On Thursday, 12 December 2013, IPBES-2 met in contact groups. Delegates addressed the rules and procedures, including the issue of MEP membership; the IPBES budget; and the initial work programme, including elements of the conceptual framework and the draft work programme for 2014-2018. Delegates agreed on the text of a draft decision on the conceptual framework.
WORK PROGRAMME AND THE CONCEPTUAL FRAMEWORK: Participants considered a chart containing the schedule for IPBES deliverables, based on the contact group discussion held on Wednesday. Co-Chair Ivar Baste noted that the chart included a new Plenary session in 2015. The IPBES Secretariat explained that changes introduced to the chart comprised, inter alia: a new deliverable on sustainable use of biodiversity, which would cost nearly US$1 million; and establishing a task force, instead of a time-bound expert group, on procedures for working with indigenous and local knowledge systems.
In the ensuing discussion, many delegates and the MEP co-chairs supported a staggered approach to deliverables, suggesting that a limited number of initial assessments would guarantee the high quality of IPBES products and enable the MEP to gain experience. One delegate highlighted the challenge of simultaneously conducting multiple assessments and finding a sufficient number of experts. Others opposed a staggered approach, emphasizing the need for IPBES to be ambitious and make use of partnerships and the breadth of available expertise to undertake all assessments concurrently. Some of these delegates stressed that all issues in the work programme are equally pressing, urging that the assessment on sustainable use be conducted without delay. The MEP co-chairs suggested the Plenary entrust the MEP with conducting one fast track assessment, one thematic assessment and two methodological assessments for the initial period, stressing that this was the only “feasible approach.” One delegate suggested conducting two assessments in 2014, and another two in 2015. Another delegate proposed conducting scoping studies on all assessments in 2014. The latter proposal received considerable support, with one delegate suggesting the use of electronic means in the initial scoping work to limit financial and environmental impacts. MEP Co-Chair Joly said that ILC involvement is a key theme in sustainable use and that early scoping of this assessment would be desirable.
On Plenary sessions, one member opposed holding the next session in 2015, preferring that funds be used for implementation. Others said a 2015 meeting was key to maintain momentum, review priorities and ensure IPBES was on track. Participants agreed to revisit the schedule of deliverables at a later stage.
Resuming their review of the draft work programme, delegates then addressed an activity to develop procedures and approaches for working with indigenous and local knowledge systems and agreed to expand the activity’s scope to include “participatory processes.” A developed country proposed, and delegates agreed, that a task force be formed “for the period of the work programme 2014-2018” to facilitate the establishment of a roster and a network of experts. Delegates also agreed that the task force establish a participatory mechanism for indigenous and local knowledge systems, facilitate the linkages between indigenous and local populations and scientists, and strengthen the quality of indigenous peoples’ participation in the Platform’s deliverables.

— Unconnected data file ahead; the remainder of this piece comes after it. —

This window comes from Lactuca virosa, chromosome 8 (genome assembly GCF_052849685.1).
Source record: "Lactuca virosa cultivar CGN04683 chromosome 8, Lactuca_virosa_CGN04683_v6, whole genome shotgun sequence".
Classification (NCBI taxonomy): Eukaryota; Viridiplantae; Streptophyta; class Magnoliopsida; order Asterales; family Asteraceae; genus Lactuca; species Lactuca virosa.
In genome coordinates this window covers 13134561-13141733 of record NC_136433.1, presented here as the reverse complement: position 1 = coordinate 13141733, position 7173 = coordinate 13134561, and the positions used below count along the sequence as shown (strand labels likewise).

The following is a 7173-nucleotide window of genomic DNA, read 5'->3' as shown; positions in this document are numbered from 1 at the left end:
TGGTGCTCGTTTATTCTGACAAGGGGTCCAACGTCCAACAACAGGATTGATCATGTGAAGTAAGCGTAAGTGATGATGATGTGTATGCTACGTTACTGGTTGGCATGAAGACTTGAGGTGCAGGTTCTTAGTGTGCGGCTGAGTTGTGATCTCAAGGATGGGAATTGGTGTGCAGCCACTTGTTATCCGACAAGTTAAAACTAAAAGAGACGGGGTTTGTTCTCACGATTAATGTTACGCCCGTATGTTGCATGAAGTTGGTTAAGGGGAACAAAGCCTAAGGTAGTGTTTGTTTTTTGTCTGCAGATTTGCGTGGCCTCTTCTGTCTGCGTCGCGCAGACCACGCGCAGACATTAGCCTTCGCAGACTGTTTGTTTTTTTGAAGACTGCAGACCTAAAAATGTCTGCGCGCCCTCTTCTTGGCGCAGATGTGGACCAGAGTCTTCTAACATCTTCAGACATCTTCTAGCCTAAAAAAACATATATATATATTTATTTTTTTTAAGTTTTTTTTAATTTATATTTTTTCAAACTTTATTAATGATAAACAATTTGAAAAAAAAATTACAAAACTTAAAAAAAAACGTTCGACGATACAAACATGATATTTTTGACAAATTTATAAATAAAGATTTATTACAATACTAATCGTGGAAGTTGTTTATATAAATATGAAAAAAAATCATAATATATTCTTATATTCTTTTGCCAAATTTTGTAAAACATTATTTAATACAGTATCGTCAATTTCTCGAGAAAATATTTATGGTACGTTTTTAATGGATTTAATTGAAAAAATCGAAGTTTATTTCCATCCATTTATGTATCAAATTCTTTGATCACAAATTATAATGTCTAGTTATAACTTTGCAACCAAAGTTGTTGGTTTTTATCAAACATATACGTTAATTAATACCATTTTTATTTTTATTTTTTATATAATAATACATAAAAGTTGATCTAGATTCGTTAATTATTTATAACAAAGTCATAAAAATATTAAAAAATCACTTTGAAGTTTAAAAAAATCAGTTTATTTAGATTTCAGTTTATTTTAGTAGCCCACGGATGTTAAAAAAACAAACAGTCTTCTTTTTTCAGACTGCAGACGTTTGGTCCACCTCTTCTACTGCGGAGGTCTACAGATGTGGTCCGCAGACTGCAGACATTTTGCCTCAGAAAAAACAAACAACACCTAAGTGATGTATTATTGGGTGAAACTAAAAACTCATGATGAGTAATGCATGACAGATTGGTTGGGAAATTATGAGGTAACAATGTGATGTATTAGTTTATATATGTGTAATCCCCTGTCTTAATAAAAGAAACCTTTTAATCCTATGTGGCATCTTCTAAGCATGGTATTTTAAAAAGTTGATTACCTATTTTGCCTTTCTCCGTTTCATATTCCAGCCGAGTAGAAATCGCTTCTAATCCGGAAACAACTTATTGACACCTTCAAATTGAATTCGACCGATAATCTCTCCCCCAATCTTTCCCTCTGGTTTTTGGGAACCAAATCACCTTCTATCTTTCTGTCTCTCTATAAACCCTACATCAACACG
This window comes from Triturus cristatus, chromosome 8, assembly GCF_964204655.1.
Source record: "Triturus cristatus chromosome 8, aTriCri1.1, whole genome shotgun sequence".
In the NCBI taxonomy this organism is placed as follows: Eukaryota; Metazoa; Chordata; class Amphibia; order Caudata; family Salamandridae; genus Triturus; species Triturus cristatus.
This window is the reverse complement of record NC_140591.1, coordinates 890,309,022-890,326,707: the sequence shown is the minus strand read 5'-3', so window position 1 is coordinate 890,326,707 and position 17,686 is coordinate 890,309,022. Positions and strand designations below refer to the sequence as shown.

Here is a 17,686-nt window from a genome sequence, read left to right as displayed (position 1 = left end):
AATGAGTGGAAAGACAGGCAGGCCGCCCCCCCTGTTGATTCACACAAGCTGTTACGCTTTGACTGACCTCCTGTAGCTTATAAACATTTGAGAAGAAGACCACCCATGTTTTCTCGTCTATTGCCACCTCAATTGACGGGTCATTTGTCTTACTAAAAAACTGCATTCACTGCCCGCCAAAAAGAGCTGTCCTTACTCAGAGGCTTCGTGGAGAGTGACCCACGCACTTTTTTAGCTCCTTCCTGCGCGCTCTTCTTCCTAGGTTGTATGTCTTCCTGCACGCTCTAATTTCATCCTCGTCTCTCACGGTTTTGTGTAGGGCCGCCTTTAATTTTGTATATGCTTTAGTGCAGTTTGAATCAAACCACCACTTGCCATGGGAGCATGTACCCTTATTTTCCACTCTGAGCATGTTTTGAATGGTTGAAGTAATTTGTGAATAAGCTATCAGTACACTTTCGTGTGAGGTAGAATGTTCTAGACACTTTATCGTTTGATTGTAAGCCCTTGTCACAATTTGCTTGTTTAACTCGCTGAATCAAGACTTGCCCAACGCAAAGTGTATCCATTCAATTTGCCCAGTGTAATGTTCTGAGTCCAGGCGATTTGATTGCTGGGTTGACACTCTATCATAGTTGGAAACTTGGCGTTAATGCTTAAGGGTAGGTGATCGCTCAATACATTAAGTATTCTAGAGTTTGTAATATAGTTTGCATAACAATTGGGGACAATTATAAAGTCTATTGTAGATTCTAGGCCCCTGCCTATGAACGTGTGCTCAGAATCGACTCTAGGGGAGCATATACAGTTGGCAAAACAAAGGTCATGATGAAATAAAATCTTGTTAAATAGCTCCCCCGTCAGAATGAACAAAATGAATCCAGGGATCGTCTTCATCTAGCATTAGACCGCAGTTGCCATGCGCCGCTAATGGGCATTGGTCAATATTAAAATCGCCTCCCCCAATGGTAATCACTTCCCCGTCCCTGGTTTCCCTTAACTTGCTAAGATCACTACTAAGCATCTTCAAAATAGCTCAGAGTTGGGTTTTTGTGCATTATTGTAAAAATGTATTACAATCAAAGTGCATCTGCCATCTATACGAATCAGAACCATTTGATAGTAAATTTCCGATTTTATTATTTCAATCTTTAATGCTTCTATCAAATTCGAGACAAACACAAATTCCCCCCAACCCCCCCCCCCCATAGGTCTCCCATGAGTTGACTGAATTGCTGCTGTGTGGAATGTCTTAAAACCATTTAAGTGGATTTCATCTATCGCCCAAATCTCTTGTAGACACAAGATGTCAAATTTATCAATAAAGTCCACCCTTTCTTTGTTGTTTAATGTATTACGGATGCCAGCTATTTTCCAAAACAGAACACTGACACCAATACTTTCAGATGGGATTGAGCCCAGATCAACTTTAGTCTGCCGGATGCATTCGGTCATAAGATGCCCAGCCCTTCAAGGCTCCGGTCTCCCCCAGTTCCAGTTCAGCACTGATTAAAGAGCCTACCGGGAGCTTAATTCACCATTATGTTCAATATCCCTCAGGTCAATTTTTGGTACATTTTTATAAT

On regional and sub-regional assessments on biodiversity and ecosystem services, a developed country suggested that the scoping process be based on bio-geographical, socio-economic and political considerations and account for marine areas beyond national jurisdiction (ABNJ). Various delegates opposed, saying that marine ABNJ are only relevant to the global assessment and that ABNJ considerations should be part of the scoping exercise. Other delegates argued that marine ABNJ do not fall within the mandate of any state and supported considering them in regional and sub-regional assessments. The reference was deleted.
Delegates then agreed to bracket “fast track” assessments throughout the text, pending their definition in the contact group on rules and procedures.
On the assessment of land degradation and restoration, one developing country proposed including a footnote on the impact of sandstorms. This issue will be revisited at a later stage. Delegates also agreed to include a reference to Aichi Target 15 (ecosystem resilience). They then discussed whether a study on invasive alien species (IAS) should be a fast track assessment or a thematic assessment.
On the assessment on sustainable use and conservation of biodiversity and strengthening capacities and tools, one country proposed, and delegates agreed, to highlight this activity’s contribution to Aichi Target 18 (traditional knowledge). Some countries questioned whether the assessment should have a broad or a narrow focus, with most delegates favoring the former. One developing country proposed ensuring that indigenous and local knowledge is included. Delegates agreed to both proposals, with minor amendments.
On policy support tools and methodologies regarding value, valuation and accounting of biodiversity and ecosystem services, one delegate supported a reference to different visions, approaches and knowledge systems, while another suggested developing new tools for “intrinsic, existence and bequeath values.” Delegates agreed to both amendments.
On the development by MEP and Bureau members of a procedure to conduct an independent review of IPBES, one participant insisted that an independent body should develop the procedure. Others said the MEP could develop it. Co-Chair Alfred Oteng-Yeboah suggested that the Bureau be also involved, since the task is both administrative and scientific. Delegates agreed that the MEP develop the procedure “in consultation with the Bureau” and that the review be conducted by an independent “body.”